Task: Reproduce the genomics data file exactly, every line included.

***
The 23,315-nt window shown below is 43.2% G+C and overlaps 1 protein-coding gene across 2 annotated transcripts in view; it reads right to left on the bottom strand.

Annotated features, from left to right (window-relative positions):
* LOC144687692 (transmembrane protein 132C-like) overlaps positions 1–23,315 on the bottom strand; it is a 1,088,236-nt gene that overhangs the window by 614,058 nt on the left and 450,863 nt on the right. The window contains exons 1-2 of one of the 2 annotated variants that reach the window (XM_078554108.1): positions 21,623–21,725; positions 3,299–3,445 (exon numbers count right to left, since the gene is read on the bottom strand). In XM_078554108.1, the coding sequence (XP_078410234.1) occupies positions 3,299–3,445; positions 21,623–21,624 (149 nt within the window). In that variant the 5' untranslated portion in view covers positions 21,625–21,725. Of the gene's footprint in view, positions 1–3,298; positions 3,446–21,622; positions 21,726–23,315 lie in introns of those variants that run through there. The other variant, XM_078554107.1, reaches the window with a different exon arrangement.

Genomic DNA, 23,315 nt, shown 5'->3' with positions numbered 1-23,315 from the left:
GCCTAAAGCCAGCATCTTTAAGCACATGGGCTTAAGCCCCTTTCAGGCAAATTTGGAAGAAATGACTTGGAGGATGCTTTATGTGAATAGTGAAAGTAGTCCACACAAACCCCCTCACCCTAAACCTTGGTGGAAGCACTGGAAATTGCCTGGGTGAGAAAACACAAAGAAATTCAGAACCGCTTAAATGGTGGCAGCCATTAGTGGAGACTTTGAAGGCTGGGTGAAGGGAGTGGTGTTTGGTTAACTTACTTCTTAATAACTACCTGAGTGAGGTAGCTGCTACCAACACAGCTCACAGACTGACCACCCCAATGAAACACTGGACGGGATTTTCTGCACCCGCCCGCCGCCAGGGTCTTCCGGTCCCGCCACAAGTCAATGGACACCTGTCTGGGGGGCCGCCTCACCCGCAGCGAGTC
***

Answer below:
The 23,315-nt window shown below is 43.2% G+C and overlaps 1 protein-coding gene across 2 annotated transcripts in view; it reads right to left on the bottom strand.

Annotated features, from left to right (window-relative positions):
* LOC144687692 (transmembrane protein 132C-like) overlaps positions 1–23,315 on the bottom strand; it is a 1,088,236-nt gene that overhangs the window by 614,058 nt on the left and 450,863 nt on the right. The window contains exons 1-2 of one of the 2 annotated variants that reach the window (XM_078554108.1): positions 21,623–21,725; positions 3,299–3,445 (exon numbers count right to left, since the gene is read on the bottom strand). In XM_078554108.1, the coding sequence (XP_078410234.1) occupies positions 3,299–3,445; positions 21,623–21,624 (149 nt within the window). In that variant the 5' untranslated portion in view covers positions 21,625–21,725. Of the gene's footprint in view, positions 1–3,298; positions 3,446–21,622; positions 21,726–23,315 lie in introns of those variants that run through there. The other variant, XM_078554107.1, reaches the window with a different exon arrangement.

Genomic DNA, 23,315 nt, shown 5'->3' with positions numbered 1-23,315 from the left:
GCCTAAAGCCAGCATCTTTAAGCACATGGGCTTAAGCCCCTTTCAGGCAAATTTGGAAGAAATGACTTGGAGGATGCTTTATGTGAATAGTGAAAGTAGTCCACACAAACCCCCTCACCCTAAACCTTGGTGGAAGCACTGGAAATTGCCTGGGTGAGAAAACACAAAGAAATTCAGAACCGCTTAAATGGTGGCAGCCATTAGTGGAGACTTTGAAGGCTGGGTGAAGGGAGTGGTGTTTGGTTAACTTACTTCTTAATAACTACCTGAGTGAGGTAGCTGCTACCAACACAGCTCACAGACTGACCACCCCAATGAAACACTGGACGGGATTTTCTGCACCCGCCCGCCGCCAGGGTCTTCCGGTCCCGCCACAAGTCAATGGACACCTGTCTGGGGGGCCGCCTCACCCGCAGCGAGTC